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The purpose of "Open Forum" is to provide a forum for SPEC members and newsletter subscribers to discuss issues, controversial or otherwise, related to SPEC's purpose of providing performance evaluation benchmarks and information.

Articles in the "Open Forum" are the opinions of the authors and do not reflect the official position of SPEC, its board of directors, committees, or member companies.

Open Forum

Flight Recorders, Timing Chains, and Directions For SPEC System Benchmarks

By Dr. Neil J. Gunther
Computer Dynamics
Mountain View, Calif.

Published March, 1995; see disclaimer.


Since its inception, six years ago, SPEC's most profound influence on industry standard benchmarking has been to virtually eliminate MIPS (Mega Instructions Per Second) as the processor performance rating for open systems workstations and servers. In this way, SPEC has helped to bring competitive benchmarking out of the dark ages of arbitrary and proprietary performance claims into a more enlightened era of standardized performance measurements.

Arguably SPEC has had less influence on the macroscopic level of computer system performance. This area still appears somewhat confused for both SPEC users and SPEC benchmark designers. By definition, there is no way to accurately extrapolate from the single processor metrics, like SPECint or SPECfp to system level performance. SPECrate is patently misleading as a multiprocessor performance metric and its role is already logically subsumed in the more appropriate SDM and SFS benchmark suites. But the latter have received less promotion by SPEC.

Benchmark development, within SPEC, has occurred in a climate where the Transaction Processing Performance Council (TPC) has provided the industry with system level benchmarks involving a more sophisticated methodology than the ones used by SPEC but their focus has been exclusively on database workloads.

The formation of the Open Systems and High Performance Steering Committees notwithstanding, for SPEC to remain a viable industry influence it must seriously address the question of "Where do we go from here?" Meanwhile, the trade press has picked up on and amplified a certain amount of dissatisfaction about industry standard benchmarks as perceived by the user community [1]. Much of the criticism has been leveled at TPC [1, 2, 3] but some of it applies equally to SPEC [3, 4].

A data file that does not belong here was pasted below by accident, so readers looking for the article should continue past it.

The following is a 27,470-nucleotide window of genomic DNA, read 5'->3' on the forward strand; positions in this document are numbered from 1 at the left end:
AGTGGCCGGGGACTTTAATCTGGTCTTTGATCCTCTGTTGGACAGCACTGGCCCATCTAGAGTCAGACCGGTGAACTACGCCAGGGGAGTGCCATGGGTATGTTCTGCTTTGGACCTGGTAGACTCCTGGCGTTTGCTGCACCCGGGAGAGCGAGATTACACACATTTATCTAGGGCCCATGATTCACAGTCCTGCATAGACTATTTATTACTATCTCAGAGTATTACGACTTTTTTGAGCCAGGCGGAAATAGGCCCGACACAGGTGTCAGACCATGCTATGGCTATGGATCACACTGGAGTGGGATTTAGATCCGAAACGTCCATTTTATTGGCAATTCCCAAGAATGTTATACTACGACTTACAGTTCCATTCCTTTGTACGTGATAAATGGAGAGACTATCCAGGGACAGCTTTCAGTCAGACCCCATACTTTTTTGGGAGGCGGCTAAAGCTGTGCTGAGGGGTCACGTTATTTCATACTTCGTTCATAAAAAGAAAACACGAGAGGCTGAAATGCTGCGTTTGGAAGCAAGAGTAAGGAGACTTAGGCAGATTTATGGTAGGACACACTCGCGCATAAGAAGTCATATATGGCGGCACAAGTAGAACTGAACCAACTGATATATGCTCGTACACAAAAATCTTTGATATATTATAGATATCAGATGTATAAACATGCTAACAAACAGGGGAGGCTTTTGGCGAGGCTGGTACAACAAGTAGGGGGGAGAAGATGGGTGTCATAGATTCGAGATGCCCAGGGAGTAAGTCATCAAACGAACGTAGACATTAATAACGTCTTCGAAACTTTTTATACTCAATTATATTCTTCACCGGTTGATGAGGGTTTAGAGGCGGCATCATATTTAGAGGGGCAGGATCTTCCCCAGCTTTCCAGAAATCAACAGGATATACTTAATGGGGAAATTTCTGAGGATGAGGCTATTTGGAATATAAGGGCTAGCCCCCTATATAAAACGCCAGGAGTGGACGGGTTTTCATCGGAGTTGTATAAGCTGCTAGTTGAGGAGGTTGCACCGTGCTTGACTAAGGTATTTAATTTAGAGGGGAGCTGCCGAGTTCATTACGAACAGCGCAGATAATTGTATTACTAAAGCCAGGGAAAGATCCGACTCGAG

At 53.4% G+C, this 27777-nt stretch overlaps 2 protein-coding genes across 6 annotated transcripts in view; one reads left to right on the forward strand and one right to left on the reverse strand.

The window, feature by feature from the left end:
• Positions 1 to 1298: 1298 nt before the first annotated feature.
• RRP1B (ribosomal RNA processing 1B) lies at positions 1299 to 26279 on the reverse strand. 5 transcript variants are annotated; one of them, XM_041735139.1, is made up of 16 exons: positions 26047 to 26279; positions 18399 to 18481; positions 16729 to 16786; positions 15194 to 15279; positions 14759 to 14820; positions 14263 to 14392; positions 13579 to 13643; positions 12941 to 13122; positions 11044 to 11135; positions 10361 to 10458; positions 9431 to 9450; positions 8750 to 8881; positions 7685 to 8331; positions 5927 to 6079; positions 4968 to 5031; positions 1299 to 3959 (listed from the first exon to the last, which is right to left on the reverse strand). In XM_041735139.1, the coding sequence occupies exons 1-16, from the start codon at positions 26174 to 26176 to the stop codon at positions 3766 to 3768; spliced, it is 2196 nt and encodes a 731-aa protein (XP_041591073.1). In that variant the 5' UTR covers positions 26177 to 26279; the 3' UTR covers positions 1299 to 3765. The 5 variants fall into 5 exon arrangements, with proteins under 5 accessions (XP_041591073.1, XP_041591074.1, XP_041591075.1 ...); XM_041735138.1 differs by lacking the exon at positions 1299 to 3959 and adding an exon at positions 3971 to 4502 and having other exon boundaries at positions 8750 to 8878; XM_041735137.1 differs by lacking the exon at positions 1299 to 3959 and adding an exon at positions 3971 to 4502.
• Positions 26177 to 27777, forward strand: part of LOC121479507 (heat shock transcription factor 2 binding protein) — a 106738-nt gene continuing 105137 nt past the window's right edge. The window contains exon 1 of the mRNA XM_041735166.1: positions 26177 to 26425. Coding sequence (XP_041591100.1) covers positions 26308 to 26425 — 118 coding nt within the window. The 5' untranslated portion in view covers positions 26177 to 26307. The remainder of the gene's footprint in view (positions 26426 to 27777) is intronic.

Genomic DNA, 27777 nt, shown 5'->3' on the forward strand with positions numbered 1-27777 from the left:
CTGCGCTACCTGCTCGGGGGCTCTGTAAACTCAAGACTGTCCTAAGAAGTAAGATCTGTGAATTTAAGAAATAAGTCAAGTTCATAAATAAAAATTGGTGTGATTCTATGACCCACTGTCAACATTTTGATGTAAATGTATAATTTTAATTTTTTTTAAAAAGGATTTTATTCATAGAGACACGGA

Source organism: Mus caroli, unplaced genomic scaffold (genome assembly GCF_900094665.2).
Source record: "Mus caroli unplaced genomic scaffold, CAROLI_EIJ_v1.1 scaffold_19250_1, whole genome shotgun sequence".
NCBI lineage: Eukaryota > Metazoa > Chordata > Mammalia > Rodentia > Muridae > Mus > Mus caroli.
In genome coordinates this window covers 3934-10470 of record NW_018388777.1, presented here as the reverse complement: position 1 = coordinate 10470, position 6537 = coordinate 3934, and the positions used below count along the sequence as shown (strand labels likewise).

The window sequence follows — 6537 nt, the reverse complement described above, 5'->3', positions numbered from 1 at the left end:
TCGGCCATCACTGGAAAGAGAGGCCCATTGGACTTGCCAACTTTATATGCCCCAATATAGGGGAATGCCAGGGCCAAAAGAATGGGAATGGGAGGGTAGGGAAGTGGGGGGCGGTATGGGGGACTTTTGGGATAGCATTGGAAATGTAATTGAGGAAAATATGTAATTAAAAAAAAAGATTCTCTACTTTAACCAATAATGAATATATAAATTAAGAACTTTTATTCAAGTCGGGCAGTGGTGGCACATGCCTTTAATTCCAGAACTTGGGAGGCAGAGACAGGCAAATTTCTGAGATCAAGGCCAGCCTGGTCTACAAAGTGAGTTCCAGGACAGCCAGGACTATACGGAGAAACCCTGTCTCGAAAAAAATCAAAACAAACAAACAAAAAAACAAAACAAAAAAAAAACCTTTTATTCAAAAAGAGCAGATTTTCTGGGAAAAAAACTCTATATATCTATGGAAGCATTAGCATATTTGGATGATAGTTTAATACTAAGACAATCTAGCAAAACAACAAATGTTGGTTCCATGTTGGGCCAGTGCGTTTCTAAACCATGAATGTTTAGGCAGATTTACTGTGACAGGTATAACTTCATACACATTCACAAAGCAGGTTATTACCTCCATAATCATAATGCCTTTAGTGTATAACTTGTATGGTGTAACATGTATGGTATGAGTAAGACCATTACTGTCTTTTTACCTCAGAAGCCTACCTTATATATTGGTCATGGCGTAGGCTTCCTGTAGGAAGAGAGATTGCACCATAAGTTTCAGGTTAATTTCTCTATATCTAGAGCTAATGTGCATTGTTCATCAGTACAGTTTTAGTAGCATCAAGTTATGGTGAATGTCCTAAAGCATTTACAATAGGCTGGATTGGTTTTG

As I see it, the industry is faced with a dilemma that may be summed up as follows: Having reached the stage where standardized systems benchmarks are now in place, with five years of disclosed SPEC results, there is an emerging tendency for some to discredit these benchmarks and for others to avoid running them altogether. If this attitude were to prevail it would be tantamount to setting the clock back ten years. It is doubtful that any serious purveyor or procurer of computer systems wants to revisit that situation.

As an independent performance consultant, watching these developments from the sidelines of the user community, I regard this dilemma to be more real than imagined. Furthermore, critics of SPEC might be appeased if the weaknesses mentioned above could be addressed by SPEC in a reasonable way. From this vantage point, I believe there is a need to extend the methodology of benchmarking -- not just define yet more benchmarks. On deeper reflection, one sees that adoption of standard benchmarks has been evolutionary rather than revolutionary and not without controversy from the beginning. Lack of multiprocessor benchmarking was one of the very early criticisms [4] of SPEC. Moreover, many people seem to be living under the illusion that the benchmarking process has now evolved to its final form and the only remaining issues center on defining more realistic workloads and associated metrics. On the contrary, I submit that we have reached a methodological plateau and we need to take the next step. The difficulty is, the industry doesn't seem to know what that next step is.

The purpose of this article is to outline a proposal for moving the SPEC system benchmarking process onto the next evolutionary level. By request, the content here closely follows a similar proposal recently made to the TPC [2] but has been rewritten for the members of the SPEC community. The interested reader can pursue additional background in the references. We begin by first summarizing the current, generic, benchmarking methodology.